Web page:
The last piece of the puzzle is the key pair. SSL certificates have a public key, which is available to anyone, and a private key which is kept secret by the owner, and these two measures work together to establish the encrypted connection. Anyone can encrypt using the public key, but only the server can decrypt using the private key, and vice versa.

Advice for Site Owners

If you have a website that isn’t currently secured and doesn’t collect or use any sensitive data, do you need to make the switch to HTTPS? The short answer is, yes. Purely from a perception standpoint, you don’t want your site and/or brand associated with the “not secure” message browsers will send your visitors. When people who don’t necessarily understand this technology see such an alert, they typically scurry back to digital safety and skip their site visit altogether. On the other hand, cybercriminals and other malicious actors look for ways to exploit any potential weakness, which means implementing HTTPS can prevent against malware on your site and protect the privacy of your visitors. And, of course, there’s the whole SEO thing. The good news is that it’s pretty easy to do and your hosting company should be able to help you take care of it.

Advice for Internet Users—Ahem, Everyone

You’re surfing around, and suddenly your browser sends a warning that the site you are trying to visit is not secure. What should you do? There’s no one-size-fits-all answer, but like anything on the internet (or in life)—you need to be smart about it. If you’re confident the site is what it claims to be, and you aren’t filling out any forms on the site, it might be fine. But under no circumstances should you ever submit any confidential or sensitive data on a site that is not secure. Hard. Stop. And it’s not enough to just look for the “S” in the URL. There are several reasons why a site may have an HTTPS URL but still be flagged as not secure. For example, SSL might be enabled, but there is no certificate or the certificate may be expired.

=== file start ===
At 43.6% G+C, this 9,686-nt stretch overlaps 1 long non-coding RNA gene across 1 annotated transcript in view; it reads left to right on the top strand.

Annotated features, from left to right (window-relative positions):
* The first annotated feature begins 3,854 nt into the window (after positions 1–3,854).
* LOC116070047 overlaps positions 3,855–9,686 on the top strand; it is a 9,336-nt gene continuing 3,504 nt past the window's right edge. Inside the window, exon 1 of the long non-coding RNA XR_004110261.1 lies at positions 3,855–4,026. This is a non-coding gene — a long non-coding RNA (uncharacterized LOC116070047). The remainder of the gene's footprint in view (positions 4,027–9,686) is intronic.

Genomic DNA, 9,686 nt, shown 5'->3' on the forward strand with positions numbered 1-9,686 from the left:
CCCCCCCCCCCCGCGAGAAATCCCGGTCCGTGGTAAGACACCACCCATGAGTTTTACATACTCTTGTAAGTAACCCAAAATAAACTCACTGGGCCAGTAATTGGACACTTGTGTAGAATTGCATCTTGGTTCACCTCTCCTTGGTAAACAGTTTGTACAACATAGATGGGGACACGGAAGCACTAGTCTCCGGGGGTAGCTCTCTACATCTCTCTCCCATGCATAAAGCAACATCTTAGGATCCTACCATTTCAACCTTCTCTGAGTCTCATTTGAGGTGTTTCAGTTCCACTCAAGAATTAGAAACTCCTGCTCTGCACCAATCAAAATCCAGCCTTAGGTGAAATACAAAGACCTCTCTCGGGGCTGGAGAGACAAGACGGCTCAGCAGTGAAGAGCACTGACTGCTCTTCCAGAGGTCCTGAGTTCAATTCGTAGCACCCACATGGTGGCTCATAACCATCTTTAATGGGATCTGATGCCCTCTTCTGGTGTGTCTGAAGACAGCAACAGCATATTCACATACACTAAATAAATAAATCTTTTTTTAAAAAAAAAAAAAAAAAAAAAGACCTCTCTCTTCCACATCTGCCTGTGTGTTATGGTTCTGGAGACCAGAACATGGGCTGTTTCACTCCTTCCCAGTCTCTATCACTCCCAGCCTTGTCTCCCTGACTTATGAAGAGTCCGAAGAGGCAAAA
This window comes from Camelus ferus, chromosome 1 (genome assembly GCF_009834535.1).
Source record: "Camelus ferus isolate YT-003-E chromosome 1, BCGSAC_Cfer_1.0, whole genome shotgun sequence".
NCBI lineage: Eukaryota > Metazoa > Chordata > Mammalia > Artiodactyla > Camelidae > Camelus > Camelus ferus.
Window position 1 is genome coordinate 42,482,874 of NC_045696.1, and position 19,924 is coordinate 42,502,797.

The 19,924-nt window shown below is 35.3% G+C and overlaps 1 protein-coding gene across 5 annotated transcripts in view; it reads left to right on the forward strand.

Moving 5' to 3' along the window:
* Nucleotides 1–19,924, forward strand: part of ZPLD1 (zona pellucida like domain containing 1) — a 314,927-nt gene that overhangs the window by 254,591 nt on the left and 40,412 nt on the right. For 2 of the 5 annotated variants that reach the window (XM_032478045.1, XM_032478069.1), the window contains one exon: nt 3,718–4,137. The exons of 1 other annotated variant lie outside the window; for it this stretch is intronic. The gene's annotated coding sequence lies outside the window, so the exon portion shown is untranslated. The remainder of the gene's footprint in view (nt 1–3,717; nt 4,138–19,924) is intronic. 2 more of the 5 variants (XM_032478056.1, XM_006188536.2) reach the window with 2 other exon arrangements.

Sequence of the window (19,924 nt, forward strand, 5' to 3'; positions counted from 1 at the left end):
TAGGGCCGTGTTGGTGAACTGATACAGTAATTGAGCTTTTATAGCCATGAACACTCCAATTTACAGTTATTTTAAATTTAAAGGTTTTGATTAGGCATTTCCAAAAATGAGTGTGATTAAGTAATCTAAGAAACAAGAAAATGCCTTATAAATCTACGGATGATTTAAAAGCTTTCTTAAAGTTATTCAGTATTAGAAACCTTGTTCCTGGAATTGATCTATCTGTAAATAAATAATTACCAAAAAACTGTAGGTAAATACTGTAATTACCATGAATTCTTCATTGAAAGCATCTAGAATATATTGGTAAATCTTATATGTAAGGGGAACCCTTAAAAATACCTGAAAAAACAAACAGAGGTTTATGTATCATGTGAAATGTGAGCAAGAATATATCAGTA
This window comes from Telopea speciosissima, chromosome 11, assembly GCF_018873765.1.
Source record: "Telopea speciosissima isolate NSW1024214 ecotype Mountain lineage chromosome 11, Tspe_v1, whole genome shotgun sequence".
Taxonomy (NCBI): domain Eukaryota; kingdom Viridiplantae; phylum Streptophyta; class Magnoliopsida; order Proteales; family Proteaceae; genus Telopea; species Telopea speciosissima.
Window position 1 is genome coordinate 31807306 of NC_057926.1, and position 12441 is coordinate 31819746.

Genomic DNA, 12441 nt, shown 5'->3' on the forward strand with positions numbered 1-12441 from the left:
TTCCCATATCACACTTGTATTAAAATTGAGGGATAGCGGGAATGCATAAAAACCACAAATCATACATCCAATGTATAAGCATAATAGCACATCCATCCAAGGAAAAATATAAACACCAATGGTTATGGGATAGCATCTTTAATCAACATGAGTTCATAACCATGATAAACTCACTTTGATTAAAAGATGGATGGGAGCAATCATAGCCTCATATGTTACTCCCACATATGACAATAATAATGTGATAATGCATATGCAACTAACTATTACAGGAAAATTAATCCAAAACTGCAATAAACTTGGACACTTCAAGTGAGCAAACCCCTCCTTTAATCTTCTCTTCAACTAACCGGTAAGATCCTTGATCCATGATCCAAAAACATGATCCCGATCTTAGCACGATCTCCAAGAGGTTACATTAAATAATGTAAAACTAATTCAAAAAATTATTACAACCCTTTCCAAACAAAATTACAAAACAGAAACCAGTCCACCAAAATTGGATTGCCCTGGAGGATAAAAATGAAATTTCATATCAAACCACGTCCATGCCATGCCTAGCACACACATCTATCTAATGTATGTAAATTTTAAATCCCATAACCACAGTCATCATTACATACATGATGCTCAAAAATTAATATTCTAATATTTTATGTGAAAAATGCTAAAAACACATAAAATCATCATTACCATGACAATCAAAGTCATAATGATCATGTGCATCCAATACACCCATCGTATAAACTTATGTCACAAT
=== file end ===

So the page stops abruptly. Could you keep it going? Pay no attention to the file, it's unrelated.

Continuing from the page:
It’s easy to grow numb to a constant stream of security warnings, and if it seems like there are a lot of “not secure” flags being thrown up, it’s tempting to start ignoring them so you can just get to the sites you want to visit. But remember, the browsers give those warnings for a reason, so be smart and stay safe.